If you work, you may be able to contribute to a Roth IRA. This type of retirement savings account allows you to take tax-free withdrawals of your contributions at any time and tax-free withdrawals of earnings on contributions after a five-year holding period (assuming you are at least 59½, disabled or using them for first-time home-buying expenses). Additionally, there are many excellent Roth IRA providers to open an account with.
Eligibility for a Roth IRA
The only requirement for contributing to a Roth IRA is having earned income. This is income from a job (including commissions, tips, and taxable fringe benefits) or net earnings from self-employment (i.e., profits). Some types of income are treated as earned income for purposes of Roth IRA contributions: nontaxable combat pay, military differential pay and taxable alimony.
Couples with highly disparate incomes might be tempted to add the higher-earning spouse's name to a Roth account, in order to increase the contribution limits (an annual contribution cannot exceed earned income). Unfortunately, IRS rules prevent you from maintaining joint Roth IRAs. That's why the word "individual" is in the account name. However, you may accomplish your goal of contributing larger sums if your spouse establishes his or her own IRA.
Let's say married, couple Henry and Henrietta filing jointly have modified adjusted gross income (MAGI) of $175,000. Both have Roth IRAs. They can each contribute the maximum $6,000 to their accounts, for a total of $12,000. Also, a spouse who works can contribute to a Roth IRA for a nonworking spouse (assuming sufficient income).
However, your contribution may be limited or barred if your income is too high. Roth IRA contributions are phased out when modified adjusted gross income (MAGI) (essentially adjusted gross income without regard to the foreign earned income exclusion) exceeds a set limit for your tax filing status. These are the limits for 2018 and 2019 (they may be adjusted in the future to account for inflation):
- If you’re married and file jointly or are a qualifying widow(er): full contribution if MAGI is less than $189,000 ($193,000 for 2019); partial contribution for MAGI between $189,000 and $199,000 ($193,000 to $202,999); no contribution if MAGI is $199,000 ($203,000) or more.
- If you’re single, head of household, or married filing separately and you did not live with your spouse at any time during the year: full contribution if MAGI is less than $120,000 ($122,000 for 2019); partial contribution for MAGI between $120,000 and $135,000 ($122,000 and $136,999); no contribution if MAGI is $135,000 ($137,000) or more.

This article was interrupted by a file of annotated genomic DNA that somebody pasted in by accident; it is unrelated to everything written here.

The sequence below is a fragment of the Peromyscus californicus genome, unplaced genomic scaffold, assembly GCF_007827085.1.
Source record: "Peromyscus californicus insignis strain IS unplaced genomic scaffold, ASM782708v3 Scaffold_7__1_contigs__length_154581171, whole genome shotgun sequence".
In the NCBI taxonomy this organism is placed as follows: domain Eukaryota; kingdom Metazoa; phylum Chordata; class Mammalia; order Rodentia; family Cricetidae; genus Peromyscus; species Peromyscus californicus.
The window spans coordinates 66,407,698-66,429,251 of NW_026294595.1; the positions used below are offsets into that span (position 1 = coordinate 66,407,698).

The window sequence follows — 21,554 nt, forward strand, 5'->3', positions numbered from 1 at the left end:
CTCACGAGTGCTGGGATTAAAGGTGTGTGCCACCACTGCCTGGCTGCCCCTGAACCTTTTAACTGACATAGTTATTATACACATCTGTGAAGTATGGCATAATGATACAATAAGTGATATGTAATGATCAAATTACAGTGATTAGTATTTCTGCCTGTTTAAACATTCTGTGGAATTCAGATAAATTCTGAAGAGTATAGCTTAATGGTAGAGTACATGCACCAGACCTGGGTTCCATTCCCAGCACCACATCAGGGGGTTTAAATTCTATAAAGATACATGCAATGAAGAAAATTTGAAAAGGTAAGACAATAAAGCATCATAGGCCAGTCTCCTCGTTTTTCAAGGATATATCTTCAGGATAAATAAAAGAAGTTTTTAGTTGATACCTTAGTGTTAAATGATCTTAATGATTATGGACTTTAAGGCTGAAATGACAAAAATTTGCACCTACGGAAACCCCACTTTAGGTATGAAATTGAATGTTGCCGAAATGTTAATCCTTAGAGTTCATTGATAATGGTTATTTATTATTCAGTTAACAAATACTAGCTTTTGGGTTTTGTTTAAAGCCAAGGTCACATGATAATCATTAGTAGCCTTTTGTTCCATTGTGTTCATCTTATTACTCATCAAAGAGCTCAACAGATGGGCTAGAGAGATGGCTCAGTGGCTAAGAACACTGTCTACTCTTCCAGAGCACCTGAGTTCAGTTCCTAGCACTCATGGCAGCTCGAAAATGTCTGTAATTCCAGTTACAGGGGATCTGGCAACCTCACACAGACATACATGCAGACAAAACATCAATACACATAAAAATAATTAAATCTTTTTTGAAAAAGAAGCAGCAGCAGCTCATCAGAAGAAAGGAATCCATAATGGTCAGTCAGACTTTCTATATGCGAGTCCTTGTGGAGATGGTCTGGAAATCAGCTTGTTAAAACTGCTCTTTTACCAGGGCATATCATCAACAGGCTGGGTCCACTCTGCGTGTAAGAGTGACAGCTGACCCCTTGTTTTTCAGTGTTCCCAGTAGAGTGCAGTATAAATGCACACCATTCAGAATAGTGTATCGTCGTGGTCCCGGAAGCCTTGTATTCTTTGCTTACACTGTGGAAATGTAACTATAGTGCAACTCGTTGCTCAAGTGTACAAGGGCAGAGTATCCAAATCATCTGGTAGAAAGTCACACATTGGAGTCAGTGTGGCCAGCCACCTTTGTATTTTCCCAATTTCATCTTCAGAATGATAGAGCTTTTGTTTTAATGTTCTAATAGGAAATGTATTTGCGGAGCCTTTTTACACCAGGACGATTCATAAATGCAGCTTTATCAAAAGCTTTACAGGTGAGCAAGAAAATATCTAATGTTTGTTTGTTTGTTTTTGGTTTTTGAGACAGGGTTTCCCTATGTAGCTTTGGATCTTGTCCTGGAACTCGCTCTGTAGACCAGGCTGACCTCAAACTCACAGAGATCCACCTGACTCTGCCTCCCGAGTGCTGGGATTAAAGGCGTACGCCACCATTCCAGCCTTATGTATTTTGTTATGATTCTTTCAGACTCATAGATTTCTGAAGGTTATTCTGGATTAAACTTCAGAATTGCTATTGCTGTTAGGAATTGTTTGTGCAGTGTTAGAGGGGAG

- If you’re married filing separately but lived with your spouse at any time during the year: a partial contribution for MAGI between zero and $10,000; no contribution if MAGI is $10,000 or more.
IRS Publication 590-A provides a worksheet to figure MAGI and the allowable contribution amounts.
There is no age threshold or limit for making Roth IRA contributions. For example, a teenager with a summer job can use the funds for a Roth IRA contribution. Also, someone working after the age of 70½ can continue to make Roth IRA contributions (in contrast to a traditional IRA, which bars contributions after age 70½).
Also, the fact that you participate in a qualified retirement plan has no bearing on eligibility to make Roth IRA contributions. So, if you have the money, you can contribute to a 401(k) plan at work and then contribute to your own Roth IRA.
Roth IRA Contribution Limits
The maximum contribution for 2018 was $5,500 (or $6,500 if you’re 50 or older by the end of the year). For 2019, the contribution limit rises to $6,000 ($7,000 for the 50+ group). You can also contribute to your account up until tax filing day of the following year.
This dollar limit on annual contributions applies to total IRA contributions (including deemed traditional IRA and Roth IRA set up by an employer as a separate account under a qualified retirement plan). Thus, if you are 45 years old and contribute $3,000 to a traditional IRA, the maximum contribution to a Roth IRA in 2018 was $2,500 ($5,500 – $3,000 traditional IRA contribution). In 2019, you can contribute $3,000 to each account, for a total of $6,000. The contribution limits for both years rise $1,000 for those aged 50 and over.